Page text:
Funds typically used to make equipment upgrades

by: LON AUSTIN/CENTRAL OREGONIAN - Trevor Brown plays the ball during his match.

A considerable law enforcement grant was recently cut by 65 percent, highlighting the adverse effects of budgetary constraints.
   This year, Oregon's share of the Edward Byrne Memorial Justice Assistance Grant (JAG) was reduced to $1.2 million - a substantial decrease from last year's $3.4 million.
   While the Prineville Police Department usually only receives $10,000 from the grant, it affords the agency improvements which wouldn't be attained otherwise.
   "We typically use the JAG every year to upgrade equipment," PPD Chief Eric Bush said. "We've managed, over the last several years, to upgrade our portable radios. We're replacing radios that were 15 to 16 years old with radios that are digital ready. Without that money, we wouldn't have that flexibility. Whatever we would have bought with those grant dollars is going to have to come from somewhere else or we're just not going to be able to buy it."
   Counties across the state are bracing for the impact of the decreased grant. However Bush emphasized his reservations for the use of the unreliable funds.
   "As much as we'd like to be able to count on it for years to come, it's literally a year by year thing," he continued. "That's one of the reasons why we don't count on the money for police salaries or something like that. We try to keep it focused on special projects - things that we need to do, but that aren't necessarily mission critical for the moment."
   The foreseeable lack of grant funding will have an impact on the PPD, however the more immediate need for a budget increase motivates Bush to creatively manage the agency's finances.
   "The funding for public safety comes exclusively comes out of the general fund, which is almost all property taxes," Bush said. "The bottom line is the property tax rates do not keep up with the increased cost of operations. Wages, benefits, equipment cost and fuel costs - all of that is going up much faster than the 3 percent a year allowed by Oregon property tax laws. It doesn't matter if fuel has gone up 25 percent, or wages have gone up 5 percent, or health care insurance has gone up 20 percent. It just doesn't matter."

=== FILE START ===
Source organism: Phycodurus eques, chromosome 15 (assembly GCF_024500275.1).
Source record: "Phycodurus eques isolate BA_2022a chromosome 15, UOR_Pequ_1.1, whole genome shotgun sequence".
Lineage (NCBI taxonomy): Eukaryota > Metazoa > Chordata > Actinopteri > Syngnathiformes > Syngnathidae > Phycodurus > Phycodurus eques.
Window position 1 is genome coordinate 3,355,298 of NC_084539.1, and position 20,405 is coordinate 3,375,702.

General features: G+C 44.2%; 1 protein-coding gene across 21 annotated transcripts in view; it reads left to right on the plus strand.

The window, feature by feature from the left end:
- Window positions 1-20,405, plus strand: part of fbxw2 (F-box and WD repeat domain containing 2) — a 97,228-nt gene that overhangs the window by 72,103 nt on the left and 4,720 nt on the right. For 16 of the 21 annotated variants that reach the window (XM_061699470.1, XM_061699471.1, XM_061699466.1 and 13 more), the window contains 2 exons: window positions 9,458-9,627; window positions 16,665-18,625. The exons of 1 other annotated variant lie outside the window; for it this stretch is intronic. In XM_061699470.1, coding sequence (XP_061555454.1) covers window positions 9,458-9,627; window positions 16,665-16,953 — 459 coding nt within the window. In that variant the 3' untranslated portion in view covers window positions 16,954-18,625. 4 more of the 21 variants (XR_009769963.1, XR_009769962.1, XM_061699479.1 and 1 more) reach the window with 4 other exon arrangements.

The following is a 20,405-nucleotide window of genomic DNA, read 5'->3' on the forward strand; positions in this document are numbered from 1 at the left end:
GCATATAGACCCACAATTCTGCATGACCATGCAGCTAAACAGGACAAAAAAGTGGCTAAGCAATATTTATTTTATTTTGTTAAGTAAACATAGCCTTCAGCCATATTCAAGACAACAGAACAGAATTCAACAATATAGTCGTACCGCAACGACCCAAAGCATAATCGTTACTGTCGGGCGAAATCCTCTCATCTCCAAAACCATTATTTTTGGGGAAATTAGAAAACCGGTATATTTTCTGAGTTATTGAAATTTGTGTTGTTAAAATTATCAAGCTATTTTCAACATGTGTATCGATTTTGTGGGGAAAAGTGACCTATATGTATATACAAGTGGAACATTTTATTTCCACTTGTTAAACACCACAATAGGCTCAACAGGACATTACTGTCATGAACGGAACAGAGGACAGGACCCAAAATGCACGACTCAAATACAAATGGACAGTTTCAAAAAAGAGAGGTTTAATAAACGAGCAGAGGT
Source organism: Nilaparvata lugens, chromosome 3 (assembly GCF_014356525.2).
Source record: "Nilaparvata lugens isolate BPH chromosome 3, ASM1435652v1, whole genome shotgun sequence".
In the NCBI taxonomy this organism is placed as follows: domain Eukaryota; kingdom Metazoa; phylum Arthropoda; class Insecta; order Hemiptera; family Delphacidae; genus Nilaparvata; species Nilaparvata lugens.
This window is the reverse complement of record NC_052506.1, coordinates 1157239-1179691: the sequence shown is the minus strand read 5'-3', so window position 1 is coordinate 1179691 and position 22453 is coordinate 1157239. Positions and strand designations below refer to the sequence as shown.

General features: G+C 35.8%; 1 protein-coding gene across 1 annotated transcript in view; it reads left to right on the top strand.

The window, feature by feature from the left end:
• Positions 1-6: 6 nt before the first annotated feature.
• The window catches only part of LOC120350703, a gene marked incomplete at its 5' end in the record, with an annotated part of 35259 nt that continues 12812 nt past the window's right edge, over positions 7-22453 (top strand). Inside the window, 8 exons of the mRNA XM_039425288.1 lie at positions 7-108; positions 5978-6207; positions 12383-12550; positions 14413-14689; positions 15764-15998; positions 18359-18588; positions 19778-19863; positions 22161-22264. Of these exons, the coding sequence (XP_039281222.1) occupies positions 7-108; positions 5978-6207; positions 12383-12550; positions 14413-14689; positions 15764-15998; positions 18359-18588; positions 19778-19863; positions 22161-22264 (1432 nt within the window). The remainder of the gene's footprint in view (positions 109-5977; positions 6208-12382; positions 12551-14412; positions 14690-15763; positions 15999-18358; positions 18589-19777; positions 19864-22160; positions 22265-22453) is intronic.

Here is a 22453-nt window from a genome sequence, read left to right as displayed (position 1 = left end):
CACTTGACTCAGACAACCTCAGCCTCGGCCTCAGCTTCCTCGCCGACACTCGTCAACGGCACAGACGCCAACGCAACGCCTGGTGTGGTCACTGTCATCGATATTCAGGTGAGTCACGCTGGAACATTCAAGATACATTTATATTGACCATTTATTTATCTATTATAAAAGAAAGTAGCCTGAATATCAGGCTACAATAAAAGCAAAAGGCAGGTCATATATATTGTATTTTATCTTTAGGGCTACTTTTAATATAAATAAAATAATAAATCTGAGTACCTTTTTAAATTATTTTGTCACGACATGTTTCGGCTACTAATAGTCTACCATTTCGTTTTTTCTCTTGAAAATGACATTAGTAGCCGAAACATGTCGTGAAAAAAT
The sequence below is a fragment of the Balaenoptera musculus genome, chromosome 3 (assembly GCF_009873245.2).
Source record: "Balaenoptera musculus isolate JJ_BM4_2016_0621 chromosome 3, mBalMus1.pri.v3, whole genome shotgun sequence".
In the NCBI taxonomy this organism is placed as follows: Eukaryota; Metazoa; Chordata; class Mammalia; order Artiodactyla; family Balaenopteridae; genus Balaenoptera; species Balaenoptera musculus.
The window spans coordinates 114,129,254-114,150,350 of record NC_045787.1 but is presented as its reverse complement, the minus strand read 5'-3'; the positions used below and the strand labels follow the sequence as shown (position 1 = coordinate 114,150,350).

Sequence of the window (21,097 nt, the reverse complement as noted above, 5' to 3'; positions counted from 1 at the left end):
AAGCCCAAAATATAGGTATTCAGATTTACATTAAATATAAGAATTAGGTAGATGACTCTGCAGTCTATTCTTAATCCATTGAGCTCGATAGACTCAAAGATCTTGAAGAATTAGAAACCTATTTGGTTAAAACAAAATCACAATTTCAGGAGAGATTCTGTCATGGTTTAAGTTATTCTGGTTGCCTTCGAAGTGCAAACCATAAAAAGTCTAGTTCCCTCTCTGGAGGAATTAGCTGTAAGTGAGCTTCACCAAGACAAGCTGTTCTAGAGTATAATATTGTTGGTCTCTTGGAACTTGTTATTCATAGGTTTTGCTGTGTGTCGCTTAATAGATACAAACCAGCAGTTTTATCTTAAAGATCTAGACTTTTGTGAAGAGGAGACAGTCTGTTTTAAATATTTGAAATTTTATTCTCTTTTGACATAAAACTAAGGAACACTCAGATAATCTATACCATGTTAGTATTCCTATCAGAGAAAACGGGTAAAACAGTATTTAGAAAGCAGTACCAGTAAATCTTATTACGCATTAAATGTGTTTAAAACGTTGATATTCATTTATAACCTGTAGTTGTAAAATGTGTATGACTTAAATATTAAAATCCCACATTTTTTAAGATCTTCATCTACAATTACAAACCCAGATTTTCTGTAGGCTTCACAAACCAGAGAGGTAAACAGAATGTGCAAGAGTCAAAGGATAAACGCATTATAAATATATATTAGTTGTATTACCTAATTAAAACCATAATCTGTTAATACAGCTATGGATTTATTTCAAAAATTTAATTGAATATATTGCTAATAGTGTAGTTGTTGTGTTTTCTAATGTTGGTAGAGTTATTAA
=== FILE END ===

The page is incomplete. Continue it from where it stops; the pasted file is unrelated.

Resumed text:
His frustration is based on a number of factors, including the increased number of service calls with an unchanged amount of police officers to respond.
   "The PPD responded to more than 18,000 calls for service last year." Bush said. "Out of those, a certain percentage of them were generated by the police officer. It was something they generated themselves because they were out there on the street, in theory, able to prevent a crime before it occurred, or they stopped a crime in progress. Versus somebody calls up and says, `My garage was broken into and my chainsaw was stolen'. That would be a reactionary response."
   In years past, 50 percent of the incidents were officer generated and 50 percent were instigated by calls into the dispatch center. Last year, officer response rose to 62 percent of the service calls, while officer generated instances declined to 38 percent.
   "That tells me that the officers are spending less time out on the road finding things and stopping things before they occur, versus just having to go from call to call," Bush continued. "That doesn't surprise me a bit because that is a very consistent with the fact that we have grown so much in the past four to five years and we have not added any staff. The ones where people call us, those are the ones that we go to first, because obviously, you have to."
   With the PPD's budget increasing only slightly every year, the rise in Prineville's population has Bush concerned for the future of the city, as well as the current level of protection local officers can offer.
   "When you figure the cost of increased operations, there's an erosion in the resources available to pubic safety and it's been going on here in Prineville for many years," Bush said. "That's precisely why we simply cannot do the things that we used to be able to do here. We don't have the level of proactive law enforcement that we had here 10 years ago. Prineville was the fastest growing city in the state of Oregon last year and we've got the same number of police officers that we had in 2003. Every year it's just a battle just to keep the people that we've got."
   While the officers try to combat the influx of destructive wrongdoings, they often find that their resources are simply spread too thin.
   "We work very hard to meet the mission of the city of Prineville," Bush continued. "One of those things is to keep this a clean, safe place to live, work and play. Every year it gets harder and harder. What you'll see, if you look over time, is a slow but steady decline in the quality of life in the community as a result. What do we want it to look like? It's really in our hands. We just can't keep burying our head in the sand and thinking Prineville is going to be like it was in 1990. It requires action on our part to make that happen."
   For now, Bush is prepared to negotiate the PPD's budget in order to better serve the community's needs.
   "I have some plans on how to resolve that and some solutions, but they all cost money. That's the challenge," he said. "You have to go back to the taxpayer and say, `What kind of community do you really want? Do you want the community you've always known and loved, or do you want something different?' It's ultimately up to the taxpayer to decide that question. I wouldn't be so concerned about this if I didn't really care about this community."
Go to top
Template by JoomlaShine